Those damned Olympic Gods, from Apollo to Zeus, Alison Young will be praying to them hard for some luck in 2020.
Because it’s fair to say Young’s Olympic experiences have not been plain sailing.
She finished just outside the medals at London 2012 but arrived in Rio as world champion, the first British woman sailor to achieve that in a solo Olympic dinghy class.
However, a broken ankle – just eight weeks before Rio conspired against her hopes, her eighth place finish under the outstretched arms of Christ the Redeemer remaining a nagging source of regret.
Tokyo could go either two ways – pray to Mount Olympus it is third time lucky.
“No one competes at the Olympics without a bit of adversity but I think I had my fair share,” said Young, 32, one of the first names confirmed on the team for Tokyo.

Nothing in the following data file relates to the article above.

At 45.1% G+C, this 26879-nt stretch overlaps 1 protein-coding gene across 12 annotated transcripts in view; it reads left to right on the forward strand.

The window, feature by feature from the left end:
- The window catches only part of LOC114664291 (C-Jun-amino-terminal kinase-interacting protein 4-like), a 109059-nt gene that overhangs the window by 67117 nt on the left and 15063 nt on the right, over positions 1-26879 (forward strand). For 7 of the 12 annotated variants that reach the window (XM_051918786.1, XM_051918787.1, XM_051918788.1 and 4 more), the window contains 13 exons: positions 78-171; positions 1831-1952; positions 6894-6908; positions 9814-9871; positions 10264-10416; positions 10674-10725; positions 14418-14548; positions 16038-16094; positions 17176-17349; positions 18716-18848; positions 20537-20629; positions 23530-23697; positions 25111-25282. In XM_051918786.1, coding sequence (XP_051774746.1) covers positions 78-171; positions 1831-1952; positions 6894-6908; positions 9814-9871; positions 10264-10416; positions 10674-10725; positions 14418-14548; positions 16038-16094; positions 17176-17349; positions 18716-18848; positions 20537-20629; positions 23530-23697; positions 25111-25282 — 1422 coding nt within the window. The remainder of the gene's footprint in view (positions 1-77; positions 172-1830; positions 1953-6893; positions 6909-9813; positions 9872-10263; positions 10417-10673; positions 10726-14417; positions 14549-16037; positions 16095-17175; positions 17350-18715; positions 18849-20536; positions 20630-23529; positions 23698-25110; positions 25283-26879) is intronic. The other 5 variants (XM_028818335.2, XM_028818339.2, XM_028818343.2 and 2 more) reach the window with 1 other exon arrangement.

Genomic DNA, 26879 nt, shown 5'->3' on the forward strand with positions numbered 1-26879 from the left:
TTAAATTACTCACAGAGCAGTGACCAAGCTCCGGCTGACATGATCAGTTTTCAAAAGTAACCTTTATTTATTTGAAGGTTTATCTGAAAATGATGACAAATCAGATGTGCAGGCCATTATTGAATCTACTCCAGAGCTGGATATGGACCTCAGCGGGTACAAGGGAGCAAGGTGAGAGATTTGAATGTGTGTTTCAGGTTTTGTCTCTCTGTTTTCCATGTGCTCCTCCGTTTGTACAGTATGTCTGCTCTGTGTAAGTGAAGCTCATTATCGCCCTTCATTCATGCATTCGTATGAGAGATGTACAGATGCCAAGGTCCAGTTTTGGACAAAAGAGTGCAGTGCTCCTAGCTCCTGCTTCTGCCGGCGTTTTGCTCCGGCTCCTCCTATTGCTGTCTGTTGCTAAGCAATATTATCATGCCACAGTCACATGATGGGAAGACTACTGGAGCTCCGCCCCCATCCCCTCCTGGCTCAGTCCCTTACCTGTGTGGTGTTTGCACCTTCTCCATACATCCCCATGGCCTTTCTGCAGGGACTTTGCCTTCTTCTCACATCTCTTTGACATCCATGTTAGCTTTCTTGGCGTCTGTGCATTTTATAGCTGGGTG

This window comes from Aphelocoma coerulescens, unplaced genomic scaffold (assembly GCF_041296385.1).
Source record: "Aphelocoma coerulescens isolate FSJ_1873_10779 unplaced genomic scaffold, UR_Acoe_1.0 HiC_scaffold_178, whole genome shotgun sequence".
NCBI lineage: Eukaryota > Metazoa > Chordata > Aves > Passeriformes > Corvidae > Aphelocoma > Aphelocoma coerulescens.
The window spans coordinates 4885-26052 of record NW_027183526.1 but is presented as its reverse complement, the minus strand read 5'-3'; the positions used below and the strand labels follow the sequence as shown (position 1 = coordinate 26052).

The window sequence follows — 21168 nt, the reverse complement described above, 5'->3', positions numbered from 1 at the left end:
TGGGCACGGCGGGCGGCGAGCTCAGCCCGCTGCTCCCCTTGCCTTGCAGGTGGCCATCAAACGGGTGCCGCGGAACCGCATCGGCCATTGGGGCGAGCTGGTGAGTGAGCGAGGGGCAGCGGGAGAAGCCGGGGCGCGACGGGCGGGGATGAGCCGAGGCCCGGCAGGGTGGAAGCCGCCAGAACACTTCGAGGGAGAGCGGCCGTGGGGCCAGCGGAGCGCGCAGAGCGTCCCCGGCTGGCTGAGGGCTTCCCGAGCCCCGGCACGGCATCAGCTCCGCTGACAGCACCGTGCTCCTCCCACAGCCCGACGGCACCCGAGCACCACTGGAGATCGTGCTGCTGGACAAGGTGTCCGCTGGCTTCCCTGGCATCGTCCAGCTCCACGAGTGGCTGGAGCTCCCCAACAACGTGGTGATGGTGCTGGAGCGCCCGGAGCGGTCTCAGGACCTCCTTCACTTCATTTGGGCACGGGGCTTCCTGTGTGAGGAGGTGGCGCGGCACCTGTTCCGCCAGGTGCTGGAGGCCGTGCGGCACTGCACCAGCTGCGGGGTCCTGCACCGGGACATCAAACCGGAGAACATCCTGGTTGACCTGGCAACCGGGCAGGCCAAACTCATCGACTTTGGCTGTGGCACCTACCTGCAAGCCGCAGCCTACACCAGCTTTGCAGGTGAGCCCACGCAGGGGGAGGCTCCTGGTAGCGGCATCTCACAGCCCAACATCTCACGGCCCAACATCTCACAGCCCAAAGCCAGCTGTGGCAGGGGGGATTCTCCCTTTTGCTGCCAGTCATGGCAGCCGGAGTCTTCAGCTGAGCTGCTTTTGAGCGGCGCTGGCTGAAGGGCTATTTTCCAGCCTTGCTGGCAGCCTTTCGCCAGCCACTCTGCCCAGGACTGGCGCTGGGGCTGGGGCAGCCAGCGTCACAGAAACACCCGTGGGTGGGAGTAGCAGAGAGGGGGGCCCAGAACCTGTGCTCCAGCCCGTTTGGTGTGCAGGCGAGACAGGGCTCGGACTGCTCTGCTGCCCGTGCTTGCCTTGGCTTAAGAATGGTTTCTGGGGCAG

“Four weeks out from the Games I couldn’t walk, making the start line was an amazing achievement but by the time it got to the Games I was mentally fried.”
“I was disappointed and felt I underperformed. The team had done a fantastic job managing the injury and getting me back in shape.”
“Each cycle throws up different challenges and you learn from those and use them to push you forward.”
Born and raised in landlocked Worcestershire, she was introduced to the sport when her father bought lessons at Trimpley Sailing Club for her ninth birthday and it quickly became an obsession.
“The mental side is my biggest weakness, once I get a handle on that I’ll be able to find some strengths,” she said.
“You can mitigate to reduce the risk but you have to be able to respond to injuries or illness or other challenges that you may face along the campaign. My parents brought me up to crack on with what you’re doing even if stuff is not perfect.”
Resilience and redemption – hopefully the cocktail of success for Young in Tokyo 2020.